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Discussion Starter #1 (Edited)
Try as I might I could not find any good pictures of Bild-a-loco motor disassembly. So here is my pictorial with some of the more salient observations.

Slide1.JPG

The motor I have has a type 4 pickup which is easily removed by loosening the thumb screws on either end.

The center rail power is applied through the connections shown in the next two slides.

Slide2.JPG

Slide3.JPG

Disassembly starts here.

Slide4.JPG
 

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Railroad Tycoon
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You spelled Build wrong. :p

Do you have the shell for this motor Bob?
The wheels look great for their age. Do you know it's age?
Did you put it on the rails and give it power after you got it back together?

Your right about not being able to find pictures of this motor apart. I tried.
 

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Discussion Starter #7
Do you have the shell for this motor Bob?
The wheels look great for their age. Do you know it's age?
Did you put it on the rails and give it power after you got it back together?
I have a #10 shell (posted elsewhere) that needs paint. I now have a #10 frame that also needs paint and couplers.

Unfortunately I have no Standard Gauge track. YET!

You may not have seen it too well from the brush plate picture but the one brush is pretty small so I will wait till I get brushes before testing (it did run before I operated!)

Slide8.JPG

If you look closely at this picture there are two little levers that can rotate to hold the brush springs retracted while you install the armature, pretty neat!

This is a type 1 Bild-a-Loco motor because it has a drum type commutator. Lionel changed this to a disc type commutator for the type 2 motor, but I don't know the year. (disc commutator gave more space and allowed a larger field and armature windings that drew more current and created other problems).

According to a recent post (TJ or T-man) the pendulum reverse did not see production till 1928, so I guess my motor can't be before then.
 

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I seem to remember you did show it when you first found it?
I can't find any reference about it.

Buy a loop of track?
Maybe just a few straights, for testing?
 

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For someone that has one your pictures can help a great deal.
Thanks for a nice thread and taking the time to put up those pictures.
 

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Ohhhh ...

TJ just had an ah-ha moment ...

I'm just seeing that the commutator is a cylindrical type; rather than the 3-segment flat type that I'm used to seeing with other Lionel motors.

Fascinating thread, Bob ... so glad you've documented all of this so nicely for others. Thank you!!!

TJ
 

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Discussion Starter #14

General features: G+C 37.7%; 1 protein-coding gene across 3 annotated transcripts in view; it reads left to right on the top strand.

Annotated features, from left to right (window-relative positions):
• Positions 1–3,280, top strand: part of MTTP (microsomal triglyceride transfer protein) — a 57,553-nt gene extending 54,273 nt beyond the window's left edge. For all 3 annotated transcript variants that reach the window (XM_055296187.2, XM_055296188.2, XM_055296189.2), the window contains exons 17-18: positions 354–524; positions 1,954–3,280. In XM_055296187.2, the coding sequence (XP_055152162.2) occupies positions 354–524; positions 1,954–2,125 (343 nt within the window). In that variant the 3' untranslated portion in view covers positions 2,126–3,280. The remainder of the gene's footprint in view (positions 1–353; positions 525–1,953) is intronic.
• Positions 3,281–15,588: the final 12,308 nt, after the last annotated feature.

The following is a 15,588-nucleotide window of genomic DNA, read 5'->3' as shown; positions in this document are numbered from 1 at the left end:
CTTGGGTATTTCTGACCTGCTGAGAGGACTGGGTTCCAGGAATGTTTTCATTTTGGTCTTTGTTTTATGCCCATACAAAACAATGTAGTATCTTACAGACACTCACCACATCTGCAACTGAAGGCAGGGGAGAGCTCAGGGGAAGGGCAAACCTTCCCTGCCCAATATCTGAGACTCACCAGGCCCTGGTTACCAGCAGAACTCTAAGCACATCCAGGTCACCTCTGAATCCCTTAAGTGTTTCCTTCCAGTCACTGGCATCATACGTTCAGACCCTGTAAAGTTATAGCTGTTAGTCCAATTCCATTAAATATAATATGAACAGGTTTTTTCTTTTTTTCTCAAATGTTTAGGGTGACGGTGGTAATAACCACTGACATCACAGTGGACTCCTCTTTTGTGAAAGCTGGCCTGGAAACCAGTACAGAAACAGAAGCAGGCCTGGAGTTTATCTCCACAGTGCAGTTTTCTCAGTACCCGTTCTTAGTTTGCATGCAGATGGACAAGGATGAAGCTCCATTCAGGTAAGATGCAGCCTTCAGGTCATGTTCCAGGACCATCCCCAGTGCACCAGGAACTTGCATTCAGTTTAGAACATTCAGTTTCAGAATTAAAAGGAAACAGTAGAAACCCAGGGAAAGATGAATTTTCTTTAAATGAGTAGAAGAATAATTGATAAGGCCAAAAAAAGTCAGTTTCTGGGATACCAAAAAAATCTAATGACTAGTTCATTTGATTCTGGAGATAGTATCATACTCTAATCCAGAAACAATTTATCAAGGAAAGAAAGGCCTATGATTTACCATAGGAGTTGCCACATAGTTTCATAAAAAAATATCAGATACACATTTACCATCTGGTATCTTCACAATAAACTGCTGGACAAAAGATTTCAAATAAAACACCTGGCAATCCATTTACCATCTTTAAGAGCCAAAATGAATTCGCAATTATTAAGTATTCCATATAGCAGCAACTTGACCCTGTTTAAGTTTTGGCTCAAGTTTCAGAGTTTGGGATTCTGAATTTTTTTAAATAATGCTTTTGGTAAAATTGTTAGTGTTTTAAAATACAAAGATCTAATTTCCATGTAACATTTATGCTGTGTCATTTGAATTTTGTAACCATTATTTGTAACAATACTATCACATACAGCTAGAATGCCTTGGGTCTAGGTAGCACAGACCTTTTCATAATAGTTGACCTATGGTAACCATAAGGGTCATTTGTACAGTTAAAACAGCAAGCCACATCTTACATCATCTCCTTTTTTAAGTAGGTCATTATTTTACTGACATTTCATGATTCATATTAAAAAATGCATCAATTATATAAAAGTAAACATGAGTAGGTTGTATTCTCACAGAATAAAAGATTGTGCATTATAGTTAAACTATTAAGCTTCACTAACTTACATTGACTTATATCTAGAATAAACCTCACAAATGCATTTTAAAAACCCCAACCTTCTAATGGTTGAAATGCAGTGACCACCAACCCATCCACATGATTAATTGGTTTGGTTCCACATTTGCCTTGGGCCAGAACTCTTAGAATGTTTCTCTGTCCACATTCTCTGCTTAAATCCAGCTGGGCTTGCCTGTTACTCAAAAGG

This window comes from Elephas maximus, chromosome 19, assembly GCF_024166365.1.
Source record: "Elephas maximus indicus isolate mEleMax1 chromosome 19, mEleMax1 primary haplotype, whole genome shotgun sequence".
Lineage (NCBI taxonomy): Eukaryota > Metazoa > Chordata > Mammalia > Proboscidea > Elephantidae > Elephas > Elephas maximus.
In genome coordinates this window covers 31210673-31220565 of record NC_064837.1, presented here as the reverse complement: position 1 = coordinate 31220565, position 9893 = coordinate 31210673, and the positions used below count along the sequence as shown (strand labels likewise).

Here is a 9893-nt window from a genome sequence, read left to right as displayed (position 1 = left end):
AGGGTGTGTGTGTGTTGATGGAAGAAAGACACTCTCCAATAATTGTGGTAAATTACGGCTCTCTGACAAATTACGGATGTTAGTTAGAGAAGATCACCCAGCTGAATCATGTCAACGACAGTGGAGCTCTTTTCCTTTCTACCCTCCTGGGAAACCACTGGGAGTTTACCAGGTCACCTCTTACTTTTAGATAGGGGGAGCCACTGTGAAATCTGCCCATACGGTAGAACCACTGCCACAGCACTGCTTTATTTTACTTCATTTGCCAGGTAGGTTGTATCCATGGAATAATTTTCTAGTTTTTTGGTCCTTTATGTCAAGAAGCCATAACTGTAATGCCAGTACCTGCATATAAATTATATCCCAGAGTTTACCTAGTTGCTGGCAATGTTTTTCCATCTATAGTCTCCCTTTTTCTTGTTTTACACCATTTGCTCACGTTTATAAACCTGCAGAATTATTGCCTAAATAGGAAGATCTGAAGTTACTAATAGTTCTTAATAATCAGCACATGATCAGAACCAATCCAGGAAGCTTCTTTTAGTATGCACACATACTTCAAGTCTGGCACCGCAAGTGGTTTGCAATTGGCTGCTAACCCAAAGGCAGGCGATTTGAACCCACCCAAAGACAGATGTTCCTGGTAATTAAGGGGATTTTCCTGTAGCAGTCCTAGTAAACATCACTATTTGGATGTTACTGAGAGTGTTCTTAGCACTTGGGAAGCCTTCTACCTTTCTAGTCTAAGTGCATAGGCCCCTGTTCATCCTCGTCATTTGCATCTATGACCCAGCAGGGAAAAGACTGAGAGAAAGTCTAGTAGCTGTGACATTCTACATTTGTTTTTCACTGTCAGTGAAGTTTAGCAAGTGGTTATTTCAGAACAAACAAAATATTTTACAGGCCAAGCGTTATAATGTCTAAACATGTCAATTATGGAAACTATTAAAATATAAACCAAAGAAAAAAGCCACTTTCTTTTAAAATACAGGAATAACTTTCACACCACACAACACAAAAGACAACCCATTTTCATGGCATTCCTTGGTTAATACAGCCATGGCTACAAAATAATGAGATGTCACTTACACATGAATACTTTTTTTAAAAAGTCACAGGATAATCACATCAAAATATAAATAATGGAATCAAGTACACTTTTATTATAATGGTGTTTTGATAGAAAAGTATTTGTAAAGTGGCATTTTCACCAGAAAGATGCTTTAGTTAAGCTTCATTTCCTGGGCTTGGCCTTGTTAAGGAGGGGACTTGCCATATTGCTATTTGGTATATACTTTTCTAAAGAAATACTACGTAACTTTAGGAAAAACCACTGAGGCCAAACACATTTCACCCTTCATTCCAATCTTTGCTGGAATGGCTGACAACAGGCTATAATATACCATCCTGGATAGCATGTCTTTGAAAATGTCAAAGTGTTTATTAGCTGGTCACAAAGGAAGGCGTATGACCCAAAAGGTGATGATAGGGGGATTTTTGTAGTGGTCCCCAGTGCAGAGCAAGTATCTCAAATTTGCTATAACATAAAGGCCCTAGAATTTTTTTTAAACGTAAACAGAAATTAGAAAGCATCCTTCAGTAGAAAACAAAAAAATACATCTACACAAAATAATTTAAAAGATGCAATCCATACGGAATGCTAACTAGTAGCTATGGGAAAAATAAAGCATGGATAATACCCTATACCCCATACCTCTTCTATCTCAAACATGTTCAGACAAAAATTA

I'm just seeing that the commutator is a cylindrical type; rather than the 3-segment flat type that I'm used to seeing with other Lionel motors.

TJ
According to Greenberg's book (pge 240) Lionel redesigned the Bild-A-Loco motor in 1933 to have a disc type commutator (Type 3 motor)that we are all familiar with in O motors. Whether this was simply to standardize parts or to gain clearance in the motor I do not know.

If I had the book it might say? Unfortunately I just have copies of pages available on the internet.

Too bad Teledoc hasn't chimed in, I believe he has the book!
 

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Bob, What is the reference to ??Page 240??, from the Greenberg Book. The one reference I can find, is from Greenberg Guide Vol. I, Standard & 2 7/8" gauge, page 33, that states that the original motor introduced 1928-1933, used the DRUM Style Commutator. The motor was changed to the DISK Style Commutator, in 1934-1939.

One other reference Book that I have, is Greenberg Guide to Lionel Trains, Vol. I, edited by Christian Rohlfing, (copyright 1988), on page 112. I will quote directly from the book:

1 BILD-A-MOTOR:1928-31, Three speed reversible motor, 5-1/2" x 3" x 3", red or black base and trim on main pulley wheel, nickel-plated motor sides, converts to 0 motor, came in box marked No. 1 Bild-A-Motor/ Trademark Patents Pending.

2 BILD-A-MOTOR:: 1928-31, three speed reversible motor, 7" x 3 5/8" x 4", Converts to Standard Motor Red or Black base.

043 BILD-A-MOTOR GEAR SET: Converts 0 Gauge No. 1 Motor to No. 2 "Bild-A-Motor for Standard gauge.

There is No explanation as to why the change from Drum to Disk Commutator, was made, in either book.
 

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Discussion Starter #16
Teledoc,

I read a post of yours not long ago that referenced the Greenberg book. I googled it and went to the Amazon link where I saw that the book was too steep for me, but the main image had a caption that read "see all 9 images." of course I had to click on that, and that's where I got that page.

Must be a later/different version of the book.:dunno:

https://www.amazon.com/Greenbergs-Lionel-Standard-Gauges-1901-1940/dp/0967890551